This is why writers who don’t let go, walk away, and never look back will continue to write, edit, rewrite, re-edit, proofread one single book for their whole lives. Because—

In reality, it is impossible to finish writing a book.

 

Serious writers learn to let their books go. Admittedly, this can be very difficult—especially for those writers who view their books as “babies.” I once read an article by an editor who explained very simply, “It’s not a baby. It’s a book.”

Here’s a few pointers for writers who want to become prolific authors with more than one, twenty-year-old unfinished novel under their belt:

  • Set a deadline to finish your book. I have been told that writers with a journalism background learn early on how to let go. They are forced to due to tight deadlines. I was trained to get a project done by my deadline and then let it go, walk away, and then start on the next book. As a full-time author, I still work on self-imposed deadlines.
  • Make each round of editing and proofreading count. Remember that you will always find sections that can be “fine-tuned” every time you go through your book. With this in mind, set a limit of how many times you will read through your project and when you do, be ruthless in your search for errors.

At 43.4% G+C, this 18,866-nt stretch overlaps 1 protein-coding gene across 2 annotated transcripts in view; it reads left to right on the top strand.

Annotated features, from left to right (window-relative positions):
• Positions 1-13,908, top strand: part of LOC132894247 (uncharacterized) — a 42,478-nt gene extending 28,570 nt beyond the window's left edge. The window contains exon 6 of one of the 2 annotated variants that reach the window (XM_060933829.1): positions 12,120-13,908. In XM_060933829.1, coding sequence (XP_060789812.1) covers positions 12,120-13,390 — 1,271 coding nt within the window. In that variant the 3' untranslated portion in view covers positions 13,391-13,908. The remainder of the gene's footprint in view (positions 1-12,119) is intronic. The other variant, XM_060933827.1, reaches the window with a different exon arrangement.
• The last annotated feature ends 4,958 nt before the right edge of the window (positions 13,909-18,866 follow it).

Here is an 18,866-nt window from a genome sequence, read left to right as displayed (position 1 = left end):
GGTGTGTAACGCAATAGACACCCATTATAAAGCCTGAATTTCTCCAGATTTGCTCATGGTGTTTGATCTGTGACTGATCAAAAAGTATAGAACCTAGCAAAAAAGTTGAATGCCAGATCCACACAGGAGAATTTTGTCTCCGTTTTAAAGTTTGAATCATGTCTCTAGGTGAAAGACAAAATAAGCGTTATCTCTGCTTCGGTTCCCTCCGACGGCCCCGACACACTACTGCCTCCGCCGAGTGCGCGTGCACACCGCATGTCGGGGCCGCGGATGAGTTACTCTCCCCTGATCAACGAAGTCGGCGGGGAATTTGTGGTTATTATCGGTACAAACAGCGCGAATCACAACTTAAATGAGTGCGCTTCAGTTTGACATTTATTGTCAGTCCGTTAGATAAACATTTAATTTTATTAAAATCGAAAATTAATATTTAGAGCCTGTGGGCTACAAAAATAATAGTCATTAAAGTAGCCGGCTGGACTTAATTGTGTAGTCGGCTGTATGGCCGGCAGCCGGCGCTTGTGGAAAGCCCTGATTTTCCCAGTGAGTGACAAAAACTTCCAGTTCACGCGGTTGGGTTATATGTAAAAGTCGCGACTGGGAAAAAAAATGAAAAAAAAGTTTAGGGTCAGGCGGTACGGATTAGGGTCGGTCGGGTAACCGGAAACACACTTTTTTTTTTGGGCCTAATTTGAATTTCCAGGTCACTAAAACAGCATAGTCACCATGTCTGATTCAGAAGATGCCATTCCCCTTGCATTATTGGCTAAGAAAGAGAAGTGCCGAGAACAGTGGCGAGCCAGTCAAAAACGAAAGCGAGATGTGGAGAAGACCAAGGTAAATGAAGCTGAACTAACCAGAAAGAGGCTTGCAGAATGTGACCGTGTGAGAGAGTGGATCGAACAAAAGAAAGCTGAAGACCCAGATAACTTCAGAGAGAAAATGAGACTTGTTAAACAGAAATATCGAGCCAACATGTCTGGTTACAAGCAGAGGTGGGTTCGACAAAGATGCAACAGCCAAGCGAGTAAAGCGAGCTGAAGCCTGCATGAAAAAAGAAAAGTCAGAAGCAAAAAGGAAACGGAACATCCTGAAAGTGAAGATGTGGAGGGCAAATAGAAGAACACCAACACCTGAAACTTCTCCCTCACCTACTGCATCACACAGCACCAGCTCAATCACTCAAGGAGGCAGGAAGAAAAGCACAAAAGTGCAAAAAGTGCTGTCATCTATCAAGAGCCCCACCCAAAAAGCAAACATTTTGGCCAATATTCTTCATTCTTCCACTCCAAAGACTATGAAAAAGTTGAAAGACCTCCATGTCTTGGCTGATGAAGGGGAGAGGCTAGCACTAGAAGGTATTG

Every writer is different. Personally, after completing the rough draft, I go through a manuscript to rewrite it. Then, I will edit it. After editing, I send it to my editor.  (While my current work in progress is with the editor, I will start working on my next book.) Then, after going through the edits, I will proofread the book after layout. That is five times that I will go through a book.

  • Once your book is released, don’t look back. Move onward! Unless you discover that your book has a big glaring flaw, resist the urge to read through it again. (Once, six weeks after a book was released, I was contacted by a reader who discovered that I had a city in the wrong country. This mistake was missed by two editors and a proofreader! I simply corrected that error—resisting the urge to look any further, and re-released the book.)

I guarantee, when you go back to look at a book you wrote a few years ago, you will definitely think, “Gee, I could have done that better,” Or “I should have done that.” Yes, every writer does that.

But, the pros who have more than one twenty-year-old unfinished book under their belt, they let each book go, direct their attention on the next book, and never look back.

They move on.